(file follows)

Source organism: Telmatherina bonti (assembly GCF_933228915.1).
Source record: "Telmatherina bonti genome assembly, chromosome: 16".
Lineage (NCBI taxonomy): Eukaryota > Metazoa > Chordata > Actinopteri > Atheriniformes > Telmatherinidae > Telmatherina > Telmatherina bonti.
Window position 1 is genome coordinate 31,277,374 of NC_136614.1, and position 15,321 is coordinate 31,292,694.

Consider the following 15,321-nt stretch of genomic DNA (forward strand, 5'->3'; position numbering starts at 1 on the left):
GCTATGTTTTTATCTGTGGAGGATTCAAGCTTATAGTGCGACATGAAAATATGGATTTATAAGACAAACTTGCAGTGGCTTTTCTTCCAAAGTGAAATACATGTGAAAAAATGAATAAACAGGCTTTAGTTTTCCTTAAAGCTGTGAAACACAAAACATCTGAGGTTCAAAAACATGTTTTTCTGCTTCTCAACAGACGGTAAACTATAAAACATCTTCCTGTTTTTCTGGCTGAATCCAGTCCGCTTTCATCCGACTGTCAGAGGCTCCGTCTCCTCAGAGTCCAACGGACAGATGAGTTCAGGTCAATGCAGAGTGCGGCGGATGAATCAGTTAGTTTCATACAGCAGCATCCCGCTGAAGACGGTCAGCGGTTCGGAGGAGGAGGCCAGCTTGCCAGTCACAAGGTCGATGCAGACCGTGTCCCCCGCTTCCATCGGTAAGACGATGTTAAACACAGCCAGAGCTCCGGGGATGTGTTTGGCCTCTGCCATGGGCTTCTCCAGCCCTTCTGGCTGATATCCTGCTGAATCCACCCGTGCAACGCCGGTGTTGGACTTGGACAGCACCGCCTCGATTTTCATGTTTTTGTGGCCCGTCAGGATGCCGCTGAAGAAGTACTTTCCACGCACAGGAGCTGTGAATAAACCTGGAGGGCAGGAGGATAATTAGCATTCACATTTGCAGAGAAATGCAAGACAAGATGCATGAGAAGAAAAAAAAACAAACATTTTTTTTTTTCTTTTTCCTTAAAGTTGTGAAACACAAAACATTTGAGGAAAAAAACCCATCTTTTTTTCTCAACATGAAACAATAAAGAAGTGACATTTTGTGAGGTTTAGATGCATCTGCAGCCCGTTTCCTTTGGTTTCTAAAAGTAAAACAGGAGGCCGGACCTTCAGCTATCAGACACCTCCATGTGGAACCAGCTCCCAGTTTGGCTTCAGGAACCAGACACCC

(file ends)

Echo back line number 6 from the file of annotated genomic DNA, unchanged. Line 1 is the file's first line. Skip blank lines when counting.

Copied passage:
GCTATGTTTTTATCTGTGGAGGATTCAAGCTTATAGTGCGACATGAAAATATGGATTTATAAGACAAACTTGCAGTGGCTTTTCTTCCAAAGTGAAATACATGTGAAAAAATGAATAAACAGGCTTTAGTTTTCCTTAAAGCTGTGAAACACAAAACATCTGAGGTTCAAAAACATGTTTTTCTGCTTCTCAACAGACGGTAAACTATAAAACATCTTCCTGTTTTTCTGGCTGAATCCAGTCCGCTTTCATCCGACTGTCAGAGGCTCCGTCTCCTCAGAGTCCAACGGACAGATGAGTTCAGGTCAATGCAGAGTGCGGCGGATGAATCAGTTAGTTTCATACAGCAGCATCCCGCTGAAGACGGTCAGCGGTTCGGAGGAGGAGGCCAGCTTGCCAGTCACAAGGTCGATGCAGACCGTGTCCCCCGCTTCCATCGGTAAGACGATGTTAAACACAGCCAGAGCTCCGGGGATGTGTTTGGCCTCTGCCATGGGCTTCTCCAGCCCTTCTGGCTGATATCCTGCTGAATCCACCCGTGCAACGCCGGTGTTGGACTTGGACAGCACCGCCTCGATTTTCATGTTTTTGTGGCCCGTCAGGATGCCGCTGAAGAAGTACTTTCCACGCACAGGAGCTGTGAATAAACCTGGAGGGCAGGAGGATAATTAGCATTCACATTTGCAGAGAAATGCAAGACAAGATGCATGAGAAGAAAAAAAAACAAACATTTTTTTTTTTCTTTTTCCTTAAAGTTGTGAAACACAAAACATTTGAGGAAAAAAACCCATCTTTTTTTCTCAACATGAAACAATAAAGAAGTGACATTTTGTGAGGTTTAGATGCATCTGCAGCCCGTTTCCTTTGGTTTCTAAAAGTAAAACAGGAGGCCGGACCTTCAGCTATCAGACACCTCCATGTGGAACCAGCTCCCAGTTTGGCTTCAGGAACCAGACACCC